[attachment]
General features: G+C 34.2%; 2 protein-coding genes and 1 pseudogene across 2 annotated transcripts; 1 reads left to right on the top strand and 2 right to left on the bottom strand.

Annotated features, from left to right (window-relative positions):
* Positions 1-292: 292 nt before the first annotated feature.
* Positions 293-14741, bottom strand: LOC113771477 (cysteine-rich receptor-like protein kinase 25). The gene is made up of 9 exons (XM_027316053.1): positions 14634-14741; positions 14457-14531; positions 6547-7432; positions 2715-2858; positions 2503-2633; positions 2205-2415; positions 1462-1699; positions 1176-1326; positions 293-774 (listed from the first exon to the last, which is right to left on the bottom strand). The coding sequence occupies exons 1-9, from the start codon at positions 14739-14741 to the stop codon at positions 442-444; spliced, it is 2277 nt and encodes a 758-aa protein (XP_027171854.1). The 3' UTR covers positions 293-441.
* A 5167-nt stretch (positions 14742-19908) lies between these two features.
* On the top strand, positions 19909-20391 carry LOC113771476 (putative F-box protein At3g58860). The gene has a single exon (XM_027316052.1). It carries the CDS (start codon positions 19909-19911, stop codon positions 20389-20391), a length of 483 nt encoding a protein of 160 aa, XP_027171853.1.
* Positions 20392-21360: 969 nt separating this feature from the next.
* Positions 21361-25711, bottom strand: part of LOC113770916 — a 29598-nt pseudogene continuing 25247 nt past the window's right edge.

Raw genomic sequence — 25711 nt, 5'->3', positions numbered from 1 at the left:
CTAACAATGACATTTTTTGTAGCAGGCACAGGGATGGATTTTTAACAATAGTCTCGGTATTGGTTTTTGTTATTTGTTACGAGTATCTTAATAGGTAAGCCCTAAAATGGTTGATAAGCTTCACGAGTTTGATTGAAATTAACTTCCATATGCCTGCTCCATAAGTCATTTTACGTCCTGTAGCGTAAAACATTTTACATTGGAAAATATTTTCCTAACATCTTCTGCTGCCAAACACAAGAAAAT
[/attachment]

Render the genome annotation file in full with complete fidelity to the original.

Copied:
General features: G+C 34.2%; 2 protein-coding genes and 1 pseudogene across 2 annotated transcripts; 1 reads left to right on the top strand and 2 right to left on the bottom strand.

Annotated features, from left to right (window-relative positions):
* Positions 1-292: 292 nt before the first annotated feature.
* Positions 293-14741, bottom strand: LOC113771477 (cysteine-rich receptor-like protein kinase 25). The gene is made up of 9 exons (XM_027316053.1): positions 14634-14741; positions 14457-14531; positions 6547-7432; positions 2715-2858; positions 2503-2633; positions 2205-2415; positions 1462-1699; positions 1176-1326; positions 293-774 (listed from the first exon to the last, which is right to left on the bottom strand). The coding sequence occupies exons 1-9, from the start codon at positions 14739-14741 to the stop codon at positions 442-444; spliced, it is 2277 nt and encodes a 758-aa protein (XP_027171854.1). The 3' UTR covers positions 293-441.
* A 5167-nt stretch (positions 14742-19908) lies between these two features.
* On the top strand, positions 19909-20391 carry LOC113771476 (putative F-box protein At3g58860). The gene has a single exon (XM_027316052.1). It carries the CDS (start codon positions 19909-19911, stop codon positions 20389-20391), a length of 483 nt encoding a protein of 160 aa, XP_027171853.1.
* Positions 20392-21360: 969 nt separating this feature from the next.
* Positions 21361-25711, bottom strand: part of LOC113770916 — a 29598-nt pseudogene continuing 25247 nt past the window's right edge.

Raw genomic sequence — 25711 nt, 5'->3', positions numbered from 1 at the left:
CTAACAATGACATTTTTTGTAGCAGGCACAGGGATGGATTTTTAACAATAGTCTCGGTATTGGTTTTTGTTATTTGTTACGAGTATCTTAATAGGTAAGCCCTAAAATGGTTGATAAGCTTCACGAGTTTGATTGAAATTAACTTCCATATGCCTGCTCCATAAGTCATTTTACGTCCTGTAGCGTAAAACATTTTACATTGGAAAATATTTTCCTAACATCTTCTGCTGCCAAACACAAGAAAAT